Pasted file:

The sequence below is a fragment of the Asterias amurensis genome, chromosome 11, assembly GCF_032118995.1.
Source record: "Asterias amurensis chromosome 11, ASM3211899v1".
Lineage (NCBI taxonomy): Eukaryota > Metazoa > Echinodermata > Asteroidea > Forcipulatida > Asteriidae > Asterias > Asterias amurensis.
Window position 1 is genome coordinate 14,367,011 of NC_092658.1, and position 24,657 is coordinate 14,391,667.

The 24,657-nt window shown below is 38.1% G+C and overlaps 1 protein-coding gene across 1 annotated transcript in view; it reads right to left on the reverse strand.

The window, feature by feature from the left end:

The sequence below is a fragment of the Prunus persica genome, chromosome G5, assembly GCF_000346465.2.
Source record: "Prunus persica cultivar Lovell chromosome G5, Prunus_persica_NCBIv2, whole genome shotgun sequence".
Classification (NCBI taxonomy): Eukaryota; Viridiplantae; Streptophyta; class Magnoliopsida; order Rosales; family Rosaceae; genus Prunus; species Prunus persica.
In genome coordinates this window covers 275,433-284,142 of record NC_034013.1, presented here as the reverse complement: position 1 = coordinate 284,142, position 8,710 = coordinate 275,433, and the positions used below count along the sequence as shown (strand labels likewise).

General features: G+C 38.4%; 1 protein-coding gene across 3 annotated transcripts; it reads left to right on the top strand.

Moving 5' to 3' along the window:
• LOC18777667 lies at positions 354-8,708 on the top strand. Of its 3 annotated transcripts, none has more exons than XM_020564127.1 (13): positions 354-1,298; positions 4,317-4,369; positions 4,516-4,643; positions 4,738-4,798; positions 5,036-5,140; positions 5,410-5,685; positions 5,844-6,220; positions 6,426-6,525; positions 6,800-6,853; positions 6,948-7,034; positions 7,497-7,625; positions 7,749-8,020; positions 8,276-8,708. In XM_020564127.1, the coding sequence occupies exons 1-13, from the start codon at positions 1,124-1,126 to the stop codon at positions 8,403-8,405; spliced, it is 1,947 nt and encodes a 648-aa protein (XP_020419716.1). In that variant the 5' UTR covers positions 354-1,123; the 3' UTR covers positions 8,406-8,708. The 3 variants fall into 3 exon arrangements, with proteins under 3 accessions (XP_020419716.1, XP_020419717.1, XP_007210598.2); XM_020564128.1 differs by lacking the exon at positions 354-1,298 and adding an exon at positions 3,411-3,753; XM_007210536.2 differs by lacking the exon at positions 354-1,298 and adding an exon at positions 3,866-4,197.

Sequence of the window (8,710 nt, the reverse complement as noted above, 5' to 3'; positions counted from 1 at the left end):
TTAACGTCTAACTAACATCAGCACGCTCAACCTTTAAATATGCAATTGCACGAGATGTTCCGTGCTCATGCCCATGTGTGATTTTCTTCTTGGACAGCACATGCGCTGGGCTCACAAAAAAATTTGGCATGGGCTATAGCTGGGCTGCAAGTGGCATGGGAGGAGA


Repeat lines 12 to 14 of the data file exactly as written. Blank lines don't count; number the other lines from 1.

Moving 5' to 3' along the window:
• LOC18777667 lies at positions 354-8,708 on the top strand. Of its 3 annotated transcripts, none has more exons than XM_020564127.1 (13): positions 354-1,298; positions 4,317-4,369; positions 4,516-4,643; positions 4,738-4,798; positions 5,036-5,140; positions 5,410-5,685; positions 5,844-6,220; positions 6,426-6,525; positions 6,800-6,853; positions 6,948-7,034; positions 7,497-7,625; positions 7,749-8,020; positions 8,276-8,708. In XM_020564127.1, the coding sequence occupies exons 1-13, from the start codon at positions 1,124-1,126 to the stop codon at positions 8,403-8,405; spliced, it is 1,947 nt and encodes a 648-aa protein (XP_020419716.1). In that variant the 5' UTR covers positions 354-1,123; the 3' UTR covers positions 8,406-8,708. The 3 variants fall into 3 exon arrangements, with proteins under 3 accessions (XP_020419716.1, XP_020419717.1, XP_007210598.2); XM_020564128.1 differs by lacking the exon at positions 354-1,298 and adding an exon at positions 3,411-3,753; XM_007210536.2 differs by lacking the exon at positions 354-1,298 and adding an exon at positions 3,866-4,197.

Sequence of the window (8,710 nt, the reverse complement as noted above, 5' to 3'; positions counted from 1 at the left end):